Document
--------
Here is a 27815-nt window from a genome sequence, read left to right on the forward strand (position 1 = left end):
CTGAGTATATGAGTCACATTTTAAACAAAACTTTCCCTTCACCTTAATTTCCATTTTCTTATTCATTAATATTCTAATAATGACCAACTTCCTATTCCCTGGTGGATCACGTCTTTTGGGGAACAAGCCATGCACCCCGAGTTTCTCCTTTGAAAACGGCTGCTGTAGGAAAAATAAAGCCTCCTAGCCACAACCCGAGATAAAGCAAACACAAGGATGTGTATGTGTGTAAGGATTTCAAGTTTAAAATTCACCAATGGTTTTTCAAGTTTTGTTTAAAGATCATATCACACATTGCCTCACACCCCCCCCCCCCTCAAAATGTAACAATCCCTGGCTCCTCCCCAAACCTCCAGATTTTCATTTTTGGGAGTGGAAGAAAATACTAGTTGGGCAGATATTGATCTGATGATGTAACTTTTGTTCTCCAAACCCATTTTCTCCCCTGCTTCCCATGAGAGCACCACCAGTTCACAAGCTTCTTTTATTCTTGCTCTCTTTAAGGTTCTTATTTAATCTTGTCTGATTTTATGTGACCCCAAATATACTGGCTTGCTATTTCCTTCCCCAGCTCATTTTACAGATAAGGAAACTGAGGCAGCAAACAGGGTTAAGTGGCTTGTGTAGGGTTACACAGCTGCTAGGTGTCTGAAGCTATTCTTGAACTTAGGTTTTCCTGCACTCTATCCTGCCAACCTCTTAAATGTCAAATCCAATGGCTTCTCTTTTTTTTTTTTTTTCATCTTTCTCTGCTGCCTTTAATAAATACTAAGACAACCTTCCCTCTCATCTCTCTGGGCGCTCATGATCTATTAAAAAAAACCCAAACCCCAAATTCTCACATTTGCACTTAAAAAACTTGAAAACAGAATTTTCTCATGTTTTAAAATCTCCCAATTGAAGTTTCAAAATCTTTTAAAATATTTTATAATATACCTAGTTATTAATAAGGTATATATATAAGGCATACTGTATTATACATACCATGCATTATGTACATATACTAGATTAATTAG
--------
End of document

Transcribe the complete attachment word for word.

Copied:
Here is a 27815-nt window from a genome sequence, read left to right on the forward strand (position 1 = left end):
CTGAGTATATGAGTCACATTTTAAACAAAACTTTCCCTTCACCTTAATTTCCATTTTCTTATTCATTAATATTCTAATAATGACCAACTTCCTATTCCCTGGTGGATCACGTCTTTTGGGGAACAAGCCATGCACCCCGAGTTTCTCCTTTGAAAACGGCTGCTGTAGGAAAAATAAAGCCTCCTAGCCACAACCCGAGATAAAGCAAACACAAGGATGTGTATGTGTGTAAGGATTTCAAGTTTAAAATTCACCAATGGTTTTTCAAGTTTTGTTTAAAGATCATATCACACATTGCCTCACACCCCCCCCCCCCTCAAAATGTAACAATCCCTGGCTCCTCCCCAAACCTCCAGATTTTCATTTTTGGGAGTGGAAGAAAATACTAGTTGGGCAGATATTGATCTGATGATGTAACTTTTGTTCTCCAAACCCATTTTCTCCCCTGCTTCCCATGAGAGCACCACCAGTTCACAAGCTTCTTTTATTCTTGCTCTCTTTAAGGTTCTTATTTAATCTTGTCTGATTTTATGTGACCCCAAATATACTGGCTTGCTATTTCCTTCCCCAGCTCATTTTACAGATAAGGAAACTGAGGCAGCAAACAGGGTTAAGTGGCTTGTGTAGGGTTACACAGCTGCTAGGTGTCTGAAGCTATTCTTGAACTTAGGTTTTCCTGCACTCTATCCTGCCAACCTCTTAAATGTCAAATCCAATGGCTTCTCTTTTTTTTTTTTTTTCATCTTTCTCTGCTGCCTTTAATAAATACTAAGACAACCTTCCCTCTCATCTCTCTGGGCGCTCATGATCTATTAAAAAAAACCCAAACCCCAAATTCTCACATTTGCACTTAAAAAACTTGAAAACAGAATTTTCTCATGTTTTAAAATCTCCCAATTGAAGTTTCAAAATCTTTTAAAATATTTTATAATATACCTAGTTATTAATAAGGTATATATATAAGGCATACTGTATTATACATACCATGCATTATGTACATATACTAGATTAATTAG